The Catalan Minister for Foreign Action, Institutional Relations and Transparency, Bernat Solé, testified this Monday before the High Court of Justice of Catalonia (TSJC), accused of an alleged crime of disobedience during the self-determination referendum celebrated on October 1 2017. At that time, Solé was mayor of the municipality of Agramunt. In a press briefing just after the hearing, Solé denounced that his trial is part of a “general case”. “Putting me on trial is putting every mayor of Catalonia on trial”, he said. To the Foreign Minister, “today it has been proven that there has been no act of disobedience, but on the contrary: I have obeyed the will of the citizens”. Solé also affirmed that being on the side of the citizens should never be considered an act of disobedience”.
Coming out of the High Court of Justice of Catalonia (TSJC), the minister called for "building a joint strategy" and to centre "amnesty and the referendum as essential elements" to resolve the political conflict between Catalonia and Spain, which he said must be resolved " through negotiation and democracy”. "Nowhere in the world has a political conflict been resolved through the judiciary, but all political conflicts have been resolved sooner or later through dialogue," Solé recalled.
The minister also wanted to thank for the support received from the municipality sphere and from members of the government, but also from people who "didn’t participate in the October 1 referendum”. "This is the greatness of democracy: that everyone can express themselves, think and say what they consider best for the country," said Solé after his hearing in court.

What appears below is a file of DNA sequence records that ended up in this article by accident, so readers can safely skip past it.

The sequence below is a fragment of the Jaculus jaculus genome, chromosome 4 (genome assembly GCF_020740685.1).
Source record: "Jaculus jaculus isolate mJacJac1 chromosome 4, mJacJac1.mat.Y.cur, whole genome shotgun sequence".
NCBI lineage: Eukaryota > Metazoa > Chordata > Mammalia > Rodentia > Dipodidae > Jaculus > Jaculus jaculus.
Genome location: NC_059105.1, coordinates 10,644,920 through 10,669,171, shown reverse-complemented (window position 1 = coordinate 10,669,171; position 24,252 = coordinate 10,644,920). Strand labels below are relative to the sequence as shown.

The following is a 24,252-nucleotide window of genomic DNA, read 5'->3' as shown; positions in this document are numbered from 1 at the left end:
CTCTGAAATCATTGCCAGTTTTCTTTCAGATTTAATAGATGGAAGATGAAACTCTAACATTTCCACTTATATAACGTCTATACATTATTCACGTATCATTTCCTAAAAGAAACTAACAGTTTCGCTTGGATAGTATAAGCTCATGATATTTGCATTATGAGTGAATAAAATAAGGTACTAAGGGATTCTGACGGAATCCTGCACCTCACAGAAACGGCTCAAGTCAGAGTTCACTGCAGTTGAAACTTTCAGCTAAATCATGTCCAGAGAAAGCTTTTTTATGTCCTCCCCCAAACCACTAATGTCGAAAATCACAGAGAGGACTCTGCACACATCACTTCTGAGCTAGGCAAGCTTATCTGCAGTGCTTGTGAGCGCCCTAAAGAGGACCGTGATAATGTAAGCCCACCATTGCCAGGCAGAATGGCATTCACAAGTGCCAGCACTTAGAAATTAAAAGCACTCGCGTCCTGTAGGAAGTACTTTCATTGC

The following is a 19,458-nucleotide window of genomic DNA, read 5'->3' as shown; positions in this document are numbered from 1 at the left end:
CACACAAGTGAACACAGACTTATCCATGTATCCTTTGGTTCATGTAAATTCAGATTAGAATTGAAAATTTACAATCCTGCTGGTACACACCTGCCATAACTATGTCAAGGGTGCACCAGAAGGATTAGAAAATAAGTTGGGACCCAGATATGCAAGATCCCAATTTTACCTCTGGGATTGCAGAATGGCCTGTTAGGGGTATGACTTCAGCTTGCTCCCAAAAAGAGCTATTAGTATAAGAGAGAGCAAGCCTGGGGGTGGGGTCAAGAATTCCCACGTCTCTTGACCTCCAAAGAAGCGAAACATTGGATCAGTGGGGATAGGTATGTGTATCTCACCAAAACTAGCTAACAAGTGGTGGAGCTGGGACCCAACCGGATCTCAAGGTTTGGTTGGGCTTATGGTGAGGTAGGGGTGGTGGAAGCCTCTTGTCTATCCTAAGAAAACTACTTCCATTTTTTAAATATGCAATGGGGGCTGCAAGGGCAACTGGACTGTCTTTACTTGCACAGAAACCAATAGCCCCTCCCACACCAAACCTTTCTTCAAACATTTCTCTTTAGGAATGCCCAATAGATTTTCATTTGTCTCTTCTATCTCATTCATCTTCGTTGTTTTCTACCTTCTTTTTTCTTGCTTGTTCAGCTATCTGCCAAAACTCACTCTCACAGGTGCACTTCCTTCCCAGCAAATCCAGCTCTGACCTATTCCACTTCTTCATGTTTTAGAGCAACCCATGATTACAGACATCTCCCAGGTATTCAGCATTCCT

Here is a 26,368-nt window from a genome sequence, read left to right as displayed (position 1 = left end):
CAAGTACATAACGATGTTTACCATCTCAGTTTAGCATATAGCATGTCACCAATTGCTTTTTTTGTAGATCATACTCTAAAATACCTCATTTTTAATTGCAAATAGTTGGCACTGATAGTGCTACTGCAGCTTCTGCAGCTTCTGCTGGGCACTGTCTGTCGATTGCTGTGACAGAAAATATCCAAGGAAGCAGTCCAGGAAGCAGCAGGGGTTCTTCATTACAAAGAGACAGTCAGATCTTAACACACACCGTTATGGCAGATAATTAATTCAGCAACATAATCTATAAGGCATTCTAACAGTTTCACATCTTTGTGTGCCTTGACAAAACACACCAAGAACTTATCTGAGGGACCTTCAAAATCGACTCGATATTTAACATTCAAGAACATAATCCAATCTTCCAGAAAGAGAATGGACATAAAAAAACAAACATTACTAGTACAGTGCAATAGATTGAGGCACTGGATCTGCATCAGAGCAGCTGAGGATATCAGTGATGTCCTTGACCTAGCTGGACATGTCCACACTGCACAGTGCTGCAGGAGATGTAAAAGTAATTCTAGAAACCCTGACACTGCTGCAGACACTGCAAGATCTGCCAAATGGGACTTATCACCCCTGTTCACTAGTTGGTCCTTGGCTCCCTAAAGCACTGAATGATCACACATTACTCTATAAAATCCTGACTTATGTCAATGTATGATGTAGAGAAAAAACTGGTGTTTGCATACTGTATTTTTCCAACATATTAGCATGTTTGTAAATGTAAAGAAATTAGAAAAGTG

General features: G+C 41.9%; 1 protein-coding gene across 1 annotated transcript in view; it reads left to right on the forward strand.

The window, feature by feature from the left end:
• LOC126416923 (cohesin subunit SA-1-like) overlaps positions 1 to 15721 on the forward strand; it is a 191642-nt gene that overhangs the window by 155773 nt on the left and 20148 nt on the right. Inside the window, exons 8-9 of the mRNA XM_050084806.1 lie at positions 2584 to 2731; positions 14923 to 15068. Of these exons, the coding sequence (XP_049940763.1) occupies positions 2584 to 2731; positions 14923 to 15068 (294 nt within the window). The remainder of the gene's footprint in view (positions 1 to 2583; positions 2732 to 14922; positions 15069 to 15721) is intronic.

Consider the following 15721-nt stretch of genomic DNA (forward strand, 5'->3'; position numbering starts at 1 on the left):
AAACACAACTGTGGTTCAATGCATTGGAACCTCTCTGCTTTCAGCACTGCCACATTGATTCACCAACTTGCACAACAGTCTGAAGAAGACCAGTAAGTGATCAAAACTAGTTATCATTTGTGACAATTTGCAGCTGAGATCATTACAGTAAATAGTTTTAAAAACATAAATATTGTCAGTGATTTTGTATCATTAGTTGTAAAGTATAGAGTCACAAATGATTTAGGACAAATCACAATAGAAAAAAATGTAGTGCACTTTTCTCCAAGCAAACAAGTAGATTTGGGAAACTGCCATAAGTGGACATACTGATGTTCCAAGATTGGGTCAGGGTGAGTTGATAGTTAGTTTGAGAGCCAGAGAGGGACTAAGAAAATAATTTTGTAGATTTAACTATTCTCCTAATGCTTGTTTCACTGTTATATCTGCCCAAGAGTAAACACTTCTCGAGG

Members of the Government, headed by the Vice-President and acting President, Pere Aragonès, and the spokesperson and adviser to the Presidency, Meritxell Budó; the Speaker of Parliament, Roger Torrent; some twenty mayors and members of the civil society, such as Òmnium Cultural, the Catalan National Assembly (ANC) and municipal entities, accompanied the Foreign Minister to court this morning.
The prosecution asks for a one-and-a-half-year ban from public office and a fine of 24,000 euros, considering that he disregarded the ban imposed by the Constitutional Court to prevent the 1 October referendum and that he “allowed and collaborated” in the vote in Agramunt, where Solé was mayor at the time. The High Court of Justice of Catalonia (TSJC) alleges that on September 7, 2017, Solé enacted a mayoral decree in support of the referendum - as did hundreds of city councils in the country around Catalonia - and that on September 25 he participated in an event in favour of the referendum organized in the municipality of Agramunt and called on the citizens to exercise the right to vote.
Catalan Foreign Minister Solé faces the threat of being banned from office, like Catalonia’s President Quim Torra, who was banned from office this autumn for defending the freedom of expression. Solé is, therefore, the second member of the Catalan Government to go on trial at the High Court of Justice of Catalonia during this term. Moreover, a few days ago, the Supreme Court revoked the lowest prison category (the third degree) granted to the political prisoners, a technical decision endorsed by the penitentiary surveillance courts. More than 2,800 people have ongoing legal cases. Once the hearing is held, the TSJC will issue a ruling, which can ultimately be appealed to the Spanish Supreme Court.